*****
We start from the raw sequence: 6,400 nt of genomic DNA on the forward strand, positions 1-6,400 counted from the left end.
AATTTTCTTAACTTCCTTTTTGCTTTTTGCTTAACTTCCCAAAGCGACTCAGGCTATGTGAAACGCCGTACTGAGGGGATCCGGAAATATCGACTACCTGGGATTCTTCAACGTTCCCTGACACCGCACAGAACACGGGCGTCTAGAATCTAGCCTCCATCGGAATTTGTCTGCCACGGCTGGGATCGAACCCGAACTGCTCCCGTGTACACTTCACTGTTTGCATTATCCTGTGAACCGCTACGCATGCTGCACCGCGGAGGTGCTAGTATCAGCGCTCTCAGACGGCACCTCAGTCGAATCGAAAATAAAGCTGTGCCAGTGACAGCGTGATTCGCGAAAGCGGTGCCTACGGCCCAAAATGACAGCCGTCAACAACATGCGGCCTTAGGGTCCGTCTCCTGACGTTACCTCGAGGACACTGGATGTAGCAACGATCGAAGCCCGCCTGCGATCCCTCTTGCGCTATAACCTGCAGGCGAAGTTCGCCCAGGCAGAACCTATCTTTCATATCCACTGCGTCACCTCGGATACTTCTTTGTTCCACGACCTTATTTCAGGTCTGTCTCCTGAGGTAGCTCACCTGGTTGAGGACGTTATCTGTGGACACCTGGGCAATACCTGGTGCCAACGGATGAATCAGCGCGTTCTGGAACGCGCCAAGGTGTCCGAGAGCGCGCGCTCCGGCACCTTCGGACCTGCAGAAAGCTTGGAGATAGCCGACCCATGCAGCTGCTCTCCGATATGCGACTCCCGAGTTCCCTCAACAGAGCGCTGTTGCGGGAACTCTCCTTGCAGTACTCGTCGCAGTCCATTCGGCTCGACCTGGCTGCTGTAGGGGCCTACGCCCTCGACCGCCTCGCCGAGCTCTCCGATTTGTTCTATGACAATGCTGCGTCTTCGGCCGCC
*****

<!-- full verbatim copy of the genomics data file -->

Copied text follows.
We start from the raw sequence: 6,400 nt of genomic DNA on the forward strand, positions 1-6,400 counted from the left end.
AATTTTCTTAACTTCCTTTTTGCTTTTTGCTTAACTTCCCAAAGCGACTCAGGCTATGTGAAACGCCGTACTGAGGGGATCCGGAAATATCGACTACCTGGGATTCTTCAACGTTCCCTGACACCGCACAGAACACGGGCGTCTAGAATCTAGCCTCCATCGGAATTTGTCTGCCACGGCTGGGATCGAACCCGAACTGCTCCCGTGTACACTTCACTGTTTGCATTATCCTGTGAACCGCTACGCATGCTGCACCGCGGAGGTGCTAGTATCAGCGCTCTCAGACGGCACCTCAGTCGAATCGAAAATAAAGCTGTGCCAGTGACAGCGTGATTCGCGAAAGCGGTGCCTACGGCCCAAAATGACAGCCGTCAACAACATGCGGCCTTAGGGTCCGTCTCCTGACGTTACCTCGAGGACACTGGATGTAGCAACGATCGAAGCCCGCCTGCGATCCCTCTTGCGCTATAACCTGCAGGCGAAGTTCGCCCAGGCAGAACCTATCTTTCATATCCACTGCGTCACCTCGGATACTTCTTTGTTCCACGACCTTATTTCAGGTCTGTCTCCTGAGGTAGCTCACCTGGTTGAGGACGTTATCTGTGGACACCTGGGCAATACCTGGTGCCAACGGATGAATCAGCGCGTTCTGGAACGCGCCAAGGTGTCCGAGAGCGCGCGCTCCGGCACCTTCGGACCTGCAGAAAGCTTGGAGATAGCCGACCCATGCAGCTGCTCTCCGATATGCGACTCCCGAGTTCCCTCAACAGAGCGCTGTTGCGGGAACTCTCCTTGCAGTACTCGTCGCAGTCCATTCGGCTCGACCTGGCTGCTGTAGGGGCCTACGCCCTCGACCGCCTCGCCGAGCTCTCCGATTTGTTCTATGACAATGCTGCGTCTTCGGCCGCC